The receiving corps is in very good shape. 6-6 sr. WR Mitch Mathews had 73 receptions good for 922 yards and 9 scores last season. Mitchell Juergens and Colby Pearson combined for 44 catches, 694 yards and 7 scores in 2014. Juco Nick Kurtz, who’s also 6-6, missed last season with a foot injury and is nowexpected to contribute. Three other returnees combined for another 45 catches, so the passing game should be productive.

With 8-9 starters back on offense, the onus will fall on the offensive line to improve in order for the offense to really take flight. Soph C Tejan Koroma was the only decorated 2014 returning starter, and the team allowed 36 sacks. The OL has to do a better job protecting Hill this fall.

Mendenhall needs his defense to bounce back from an unusually poor season, so he will personally take charge of the stop unit this season. The Cougars allowed 27.5 ppg last season, their most in 10 years. But there are some building blocks in place that might lead to a quick turnaround despite the fact that the top three tacklers have moved on. Star sr. DE Bronson Kaufusi led the team with 7 sacks and moves back to his more natural DE spot after spending 2014 at LB. Fifth-year sr. LB Manoa Pikula had 49 tackles last season, and figures to make significant contributions. Soph Troy Hinds is another player who was on his LDS mission (2012-13) and used last season to get back into playing shape. Jr. MLB Austin Heder is also an older player who saw action in 10 games last season and played fullback for the Cougars in 2011. The fact that just one starter returns in the 2ndary isn’t that bad considering that unit yielded 270 ypg passing last season, the most passing yards given up by BYU since 2005, Mendenhall’s first season.

Summary...The Cougars have a very tough schedule this season, facing eight 2014 bowl teams as well as making a trip to face revitalized Michigan in Ann Arbor. A fourth straight eight-win regular season would no doubt be very satisfying for the Provo bunch, but the rabid fan base would really love it if Mendenhall could improve on the team’s 1-5 record as a home favorite last season.

ARMY (SUR: 4-8; PSR: 5-7; PSR: 7-5)...The Army program has very distinct limitations. In the last 18 seasons, the football team has produced just one winning record, averaging just 3.2 wins a season. Army has a very shallow recruiting pool in terms of athletic talent. Any candidate must want the commitment of West Point, and West Point must want the candidate. Most often those choices have nothing to do with football. In most seasons the best the Black Knights can hope for is to beat Navy (which hasn’t happened in 13 years), and/or the Air Force (the Falcons are 23-3 against Army since 1988).

Army HC Jeff Monken’s program should improve a bit in 2015, as his team got more accomplished in spring work due to a shorter learning curve, and the program returns 24 of the 40 players who started games last season. The option running game was effective again last season, with West Point finishing fifth, but the 297 ypg on the ground were fewer than it had been in any of the previous three seasons, when the team averaged 342 ypg rushing. Monken has beefed up the offensive line since taking the job, and that unit is one of the more experienced on the team, with a trio of solid starters returning (plus 246-lb TE Kelvin White). Sr. C Matt Hugenberg is the best player in this group. Both tackles are seniors as well, with a good amount of starting experience, and soph G Mike Houghton started a couple of games last season.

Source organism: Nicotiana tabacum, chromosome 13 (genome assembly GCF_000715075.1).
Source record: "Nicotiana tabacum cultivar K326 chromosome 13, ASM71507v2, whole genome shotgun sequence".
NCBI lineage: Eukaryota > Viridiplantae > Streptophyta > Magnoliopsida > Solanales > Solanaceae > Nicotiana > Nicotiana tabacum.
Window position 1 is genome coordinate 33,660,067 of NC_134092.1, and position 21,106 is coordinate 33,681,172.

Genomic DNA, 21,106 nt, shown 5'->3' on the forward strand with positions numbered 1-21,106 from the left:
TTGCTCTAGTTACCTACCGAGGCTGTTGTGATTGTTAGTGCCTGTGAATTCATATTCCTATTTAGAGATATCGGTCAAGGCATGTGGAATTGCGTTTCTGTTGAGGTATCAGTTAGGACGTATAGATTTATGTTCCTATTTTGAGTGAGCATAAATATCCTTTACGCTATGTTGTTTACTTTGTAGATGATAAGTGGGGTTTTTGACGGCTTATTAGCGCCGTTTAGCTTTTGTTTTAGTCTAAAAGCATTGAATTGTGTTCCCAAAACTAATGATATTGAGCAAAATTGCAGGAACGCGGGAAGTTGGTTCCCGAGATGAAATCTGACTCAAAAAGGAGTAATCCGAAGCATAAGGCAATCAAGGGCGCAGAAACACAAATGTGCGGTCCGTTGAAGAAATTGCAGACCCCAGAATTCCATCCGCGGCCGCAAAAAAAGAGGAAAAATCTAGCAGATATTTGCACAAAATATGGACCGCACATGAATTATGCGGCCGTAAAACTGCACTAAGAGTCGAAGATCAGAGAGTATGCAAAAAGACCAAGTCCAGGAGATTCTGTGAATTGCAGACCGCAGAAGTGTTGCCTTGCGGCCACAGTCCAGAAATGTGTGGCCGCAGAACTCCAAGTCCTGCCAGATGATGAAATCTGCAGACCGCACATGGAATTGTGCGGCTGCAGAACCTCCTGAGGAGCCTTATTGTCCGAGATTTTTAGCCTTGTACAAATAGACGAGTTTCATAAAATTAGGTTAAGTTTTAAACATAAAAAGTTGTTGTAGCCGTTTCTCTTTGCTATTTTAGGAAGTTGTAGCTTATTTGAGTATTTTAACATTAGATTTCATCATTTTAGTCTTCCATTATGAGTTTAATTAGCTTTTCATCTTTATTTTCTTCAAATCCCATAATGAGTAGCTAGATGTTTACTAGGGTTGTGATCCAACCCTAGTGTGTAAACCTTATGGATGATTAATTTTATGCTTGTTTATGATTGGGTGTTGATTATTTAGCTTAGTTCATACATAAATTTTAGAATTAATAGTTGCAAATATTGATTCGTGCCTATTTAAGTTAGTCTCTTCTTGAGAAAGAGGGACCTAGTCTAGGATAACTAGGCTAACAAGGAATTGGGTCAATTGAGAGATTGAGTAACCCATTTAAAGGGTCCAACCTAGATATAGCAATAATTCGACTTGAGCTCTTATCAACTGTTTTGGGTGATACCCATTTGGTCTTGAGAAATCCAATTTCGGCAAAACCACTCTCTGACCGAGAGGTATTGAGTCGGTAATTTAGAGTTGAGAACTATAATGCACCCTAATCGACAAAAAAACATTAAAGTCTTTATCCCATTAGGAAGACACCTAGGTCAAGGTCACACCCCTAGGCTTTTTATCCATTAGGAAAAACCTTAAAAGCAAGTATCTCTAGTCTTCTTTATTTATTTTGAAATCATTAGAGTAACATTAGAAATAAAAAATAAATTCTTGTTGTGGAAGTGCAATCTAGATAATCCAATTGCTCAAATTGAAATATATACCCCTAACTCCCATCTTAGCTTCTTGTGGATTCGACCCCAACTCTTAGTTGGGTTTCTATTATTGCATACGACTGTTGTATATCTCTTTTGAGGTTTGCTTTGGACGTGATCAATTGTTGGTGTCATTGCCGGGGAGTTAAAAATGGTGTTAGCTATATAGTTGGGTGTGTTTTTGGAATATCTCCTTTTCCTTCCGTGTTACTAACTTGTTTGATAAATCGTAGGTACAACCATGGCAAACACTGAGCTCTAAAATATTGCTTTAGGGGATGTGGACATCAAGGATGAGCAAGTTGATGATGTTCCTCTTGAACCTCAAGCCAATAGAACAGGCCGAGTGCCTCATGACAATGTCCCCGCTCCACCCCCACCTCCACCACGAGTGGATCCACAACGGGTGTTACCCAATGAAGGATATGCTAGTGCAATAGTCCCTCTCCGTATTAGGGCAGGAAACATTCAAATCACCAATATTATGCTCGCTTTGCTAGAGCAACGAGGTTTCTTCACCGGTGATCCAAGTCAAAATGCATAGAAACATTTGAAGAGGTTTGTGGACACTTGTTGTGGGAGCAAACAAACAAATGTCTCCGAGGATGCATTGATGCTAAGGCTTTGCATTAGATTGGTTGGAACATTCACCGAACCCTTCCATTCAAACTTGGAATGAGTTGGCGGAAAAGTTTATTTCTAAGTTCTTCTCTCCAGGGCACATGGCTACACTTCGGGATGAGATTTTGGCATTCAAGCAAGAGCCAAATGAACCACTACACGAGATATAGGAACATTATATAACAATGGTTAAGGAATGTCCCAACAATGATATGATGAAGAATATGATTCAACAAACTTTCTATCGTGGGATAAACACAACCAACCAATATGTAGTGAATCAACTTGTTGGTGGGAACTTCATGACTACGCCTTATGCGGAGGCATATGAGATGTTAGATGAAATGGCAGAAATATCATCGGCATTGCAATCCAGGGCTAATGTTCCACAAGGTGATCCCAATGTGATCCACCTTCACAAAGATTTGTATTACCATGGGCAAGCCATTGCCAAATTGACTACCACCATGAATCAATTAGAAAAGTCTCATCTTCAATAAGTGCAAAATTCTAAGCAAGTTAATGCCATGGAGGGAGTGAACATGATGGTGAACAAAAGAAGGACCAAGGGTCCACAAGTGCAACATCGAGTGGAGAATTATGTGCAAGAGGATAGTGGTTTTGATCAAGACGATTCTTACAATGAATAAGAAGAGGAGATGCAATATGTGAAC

The trigger for the offense will be sr. QB A.J. Schurr, who gained 320 YR in 2014, with a commendable 7.1 ypc average while sharing the duties with graduated Angel Santiago. Schurr will pull the strings for a rebuilding RB corps that lost star RB Larry Dixon (1102 YR). Soph John Trainor was converted from WR to fill one RB slot. Jr. Joe Walker (75 YR; 2 TDs) is the tailback, and sr. Matt Giachinta (152 YR; 3.3 ypc) is the fullback (usually shoulders the heaviest load in this type of offense). That group represents a step down in talent level at the position compared with the last three seasons.

In general, receivers in this type of attack block and hope to occasionally slip behind defenders in the fairly rare event of a pass (Army attempted just eight per game LY). Jr. WR Edgar Poe caught 10 passes for 19.9 ypc, including one of the Black Knights’ two TD passes a year ago.

The defense played at just about the same level as the offense in 2014, ranking 102nd in allowing 33 ppg and finishing 117th in pass efficiency defense. Jr. LB Jeremy Timpf had 117 tackles last season, almost twice as many as returning CB Josh Jenkins, who finished 2nd on the team with 64. Timpf and Jenkins are joined by fellow jr. MLB Andrew King (63 stops; 5 sacks) as returning anchors of the stop unit. The defensive line will be a rebuilt unit, but Army has allowed 5.2 ypc over the past four seasons, so perhaps new personnel isn’t necessarily a bad thing. After getting just 10 sacks LY, it’s no wonder Jenkins and sr. starting CB Chris Carnegie (54 tackles) were busy guys. With very little pressure, foes threw for a whopping 238 ypg against West Point in 2014

The defense has some pieces in place that might help it improve, and jr. Xavier Moss made the transition from WR to safety in spring in order to fill in a hole in the 2ndary. The presence of quality sr. punter Alex Tardieu helps.

Summary...Monken won four games in his first year on the job at West Point, an improvement considering the Black Knights had won either 2 or 3 games in the previous three years (and six of the preceding eight seasons). The truth is that Army West Point, as the institution now wishes to be called, would very likely take a 1-11 season right now, if that one win came against the Navy. With Fordham, Connecticut, Wake Forest, Eastern Michigan, Bucknell and Tulane on the schedule, if everything breaks just right, the Army conceivably has an outside shot at six wins and its second bowl bid since 1996. However, it’s highly unlikely everything breaks just right.